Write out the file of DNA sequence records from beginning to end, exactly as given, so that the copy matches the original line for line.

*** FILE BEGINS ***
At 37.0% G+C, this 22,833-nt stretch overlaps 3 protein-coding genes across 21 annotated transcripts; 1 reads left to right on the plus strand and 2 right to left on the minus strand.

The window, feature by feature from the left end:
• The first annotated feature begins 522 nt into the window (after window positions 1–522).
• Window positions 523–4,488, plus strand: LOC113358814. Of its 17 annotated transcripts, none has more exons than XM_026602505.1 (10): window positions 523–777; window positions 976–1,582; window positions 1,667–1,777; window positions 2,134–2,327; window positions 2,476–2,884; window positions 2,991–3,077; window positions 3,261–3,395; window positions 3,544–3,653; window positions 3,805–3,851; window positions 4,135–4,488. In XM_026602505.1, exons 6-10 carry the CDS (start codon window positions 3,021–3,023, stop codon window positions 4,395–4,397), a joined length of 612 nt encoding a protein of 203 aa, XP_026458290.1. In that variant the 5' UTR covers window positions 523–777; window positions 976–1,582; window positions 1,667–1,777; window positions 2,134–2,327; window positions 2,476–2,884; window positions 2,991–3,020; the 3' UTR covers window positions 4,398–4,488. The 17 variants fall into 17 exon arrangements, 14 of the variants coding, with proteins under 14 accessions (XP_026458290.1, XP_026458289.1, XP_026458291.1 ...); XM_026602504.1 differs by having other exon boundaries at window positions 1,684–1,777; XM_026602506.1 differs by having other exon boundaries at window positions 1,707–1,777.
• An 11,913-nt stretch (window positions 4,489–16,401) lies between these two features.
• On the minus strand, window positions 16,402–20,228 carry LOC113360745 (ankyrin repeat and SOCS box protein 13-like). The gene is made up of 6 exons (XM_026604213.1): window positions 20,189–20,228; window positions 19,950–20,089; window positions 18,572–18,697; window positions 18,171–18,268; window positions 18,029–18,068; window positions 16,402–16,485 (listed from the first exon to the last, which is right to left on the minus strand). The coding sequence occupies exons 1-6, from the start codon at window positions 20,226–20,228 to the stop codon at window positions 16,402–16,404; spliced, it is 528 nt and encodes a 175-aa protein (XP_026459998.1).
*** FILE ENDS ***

At 37.0% G+C, this 22,833-nt stretch overlaps 3 protein-coding genes across 21 annotated transcripts; 1 reads left to right on the plus strand and 2 right to left on the minus strand.

The window, feature by feature from the left end:
• The first annotated feature begins 522 nt into the window (after window positions 1–522).
• Window positions 523–4,488, plus strand: LOC113358814. Of its 17 annotated transcripts, none has more exons than XM_026602505.1 (10): window positions 523–777; window positions 976–1,582; window positions 1,667–1,777; window positions 2,134–2,327; window positions 2,476–2,884; window positions 2,991–3,077; window positions 3,261–3,395; window positions 3,544–3,653; window positions 3,805–3,851; window positions 4,135–4,488. In XM_026602505.1, exons 6-10 carry the CDS (start codon window positions 3,021–3,023, stop codon window positions 4,395–4,397), a joined length of 612 nt encoding a protein of 203 aa, XP_026458290.1. In that variant the 5' UTR covers window positions 523–777; window positions 976–1,582; window positions 1,667–1,777; window positions 2,134–2,327; window positions 2,476–2,884; window positions 2,991–3,020; the 3' UTR covers window positions 4,398–4,488. The 17 variants fall into 17 exon arrangements, 14 of the variants coding, with proteins under 14 accessions (XP_026458290.1, XP_026458289.1, XP_026458291.1 ...); XM_026602504.1 differs by having other exon boundaries at window positions 1,684–1,777; XM_026602506.1 differs by having other exon boundaries at window positions 1,707–1,777.
• An 11,913-nt stretch (window positions 4,489–16,401) lies between these two features.
• On the minus strand, window positions 16,402–20,228 carry LOC113360745 (ankyrin repeat and SOCS box protein 13-like). The gene is made up of 6 exons (XM_026604213.1): window positions 20,189–20,228; window positions 19,950–20,089; window positions 18,572–18,697; window positions 18,171–18,268; window positions 18,029–18,068; window positions 16,402–16,485 (listed from the first exon to the last, which is right to left on the minus strand). The coding sequence occupies exons 1-6, from the start codon at window positions 20,226–20,228 to the stop codon at window positions 16,402–16,404; spliced, it is 528 nt and encodes a 175-aa protein (XP_026459998.1).